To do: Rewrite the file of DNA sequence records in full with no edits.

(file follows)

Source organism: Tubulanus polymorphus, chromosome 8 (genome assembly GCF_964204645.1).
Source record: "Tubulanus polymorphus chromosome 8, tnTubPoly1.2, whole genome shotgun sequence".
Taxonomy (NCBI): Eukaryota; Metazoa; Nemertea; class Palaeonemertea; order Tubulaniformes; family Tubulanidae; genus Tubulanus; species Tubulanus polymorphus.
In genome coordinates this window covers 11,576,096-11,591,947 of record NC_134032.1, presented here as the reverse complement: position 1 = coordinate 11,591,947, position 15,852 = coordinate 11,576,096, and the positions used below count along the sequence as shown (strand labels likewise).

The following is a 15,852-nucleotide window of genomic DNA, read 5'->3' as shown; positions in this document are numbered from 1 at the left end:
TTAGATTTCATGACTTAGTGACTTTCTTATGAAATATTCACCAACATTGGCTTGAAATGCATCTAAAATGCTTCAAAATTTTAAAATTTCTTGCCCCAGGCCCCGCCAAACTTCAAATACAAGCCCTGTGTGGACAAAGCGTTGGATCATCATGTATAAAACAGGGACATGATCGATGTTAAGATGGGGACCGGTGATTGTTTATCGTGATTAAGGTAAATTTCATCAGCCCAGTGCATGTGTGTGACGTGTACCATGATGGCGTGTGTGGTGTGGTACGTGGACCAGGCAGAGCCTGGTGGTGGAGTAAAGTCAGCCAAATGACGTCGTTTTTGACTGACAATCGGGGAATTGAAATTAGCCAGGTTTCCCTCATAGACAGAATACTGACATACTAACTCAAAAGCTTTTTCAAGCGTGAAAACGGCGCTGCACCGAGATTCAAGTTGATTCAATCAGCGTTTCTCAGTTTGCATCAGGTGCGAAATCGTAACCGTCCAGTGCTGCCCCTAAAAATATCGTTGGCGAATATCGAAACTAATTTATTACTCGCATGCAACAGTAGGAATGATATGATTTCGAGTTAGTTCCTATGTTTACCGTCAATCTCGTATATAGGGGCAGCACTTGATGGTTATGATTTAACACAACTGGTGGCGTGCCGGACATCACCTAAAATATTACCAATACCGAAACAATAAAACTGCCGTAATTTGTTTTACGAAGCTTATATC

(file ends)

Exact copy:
Source organism: Tubulanus polymorphus, chromosome 8 (genome assembly GCF_964204645.1).
Source record: "Tubulanus polymorphus chromosome 8, tnTubPoly1.2, whole genome shotgun sequence".
Taxonomy (NCBI): Eukaryota; Metazoa; Nemertea; class Palaeonemertea; order Tubulaniformes; family Tubulanidae; genus Tubulanus; species Tubulanus polymorphus.
In genome coordinates this window covers 11,576,096-11,591,947 of record NC_134032.1, presented here as the reverse complement: position 1 = coordinate 11,591,947, position 15,852 = coordinate 11,576,096, and the positions used below count along the sequence as shown (strand labels likewise).

The following is a 15,852-nucleotide window of genomic DNA, read 5'->3' as shown; positions in this document are numbered from 1 at the left end:
TTAGATTTCATGACTTAGTGACTTTCTTATGAAATATTCACCAACATTGGCTTGAAATGCATCTAAAATGCTTCAAAATTTTAAAATTTCTTGCCCCAGGCCCCGCCAAACTTCAAATACAAGCCCTGTGTGGACAAAGCGTTGGATCATCATGTATAAAACAGGGACATGATCGATGTTAAGATGGGGACCGGTGATTGTTTATCGTGATTAAGGTAAATTTCATCAGCCCAGTGCATGTGTGTGACGTGTACCATGATGGCGTGTGTGGTGTGGTACGTGGACCAGGCAGAGCCTGGTGGTGGAGTAAAGTCAGCCAAATGACGTCGTTTTTGACTGACAATCGGGGAATTGAAATTAGCCAGGTTTCCCTCATAGACAGAATACTGACATACTAACTCAAAAGCTTTTTCAAGCGTGAAAACGGCGCTGCACCGAGATTCAAGTTGATTCAATCAGCGTTTCTCAGTTTGCATCAGGTGCGAAATCGTAACCGTCCAGTGCTGCCCCTAAAAATATCGTTGGCGAATATCGAAACTAATTTATTACTCGCATGCAACAGTAGGAATGATATGATTTCGAGTTAGTTCCTATGTTTACCGTCAATCTCGTATATAGGGGCAGCACTTGATGGTTATGATTTAACACAACTGGTGGCGTGCCGGACATCACCTAAAATATTACCAATACCGAAACAATAAAACTGCCGTAATTTGTTTTACGAAGCTTATATC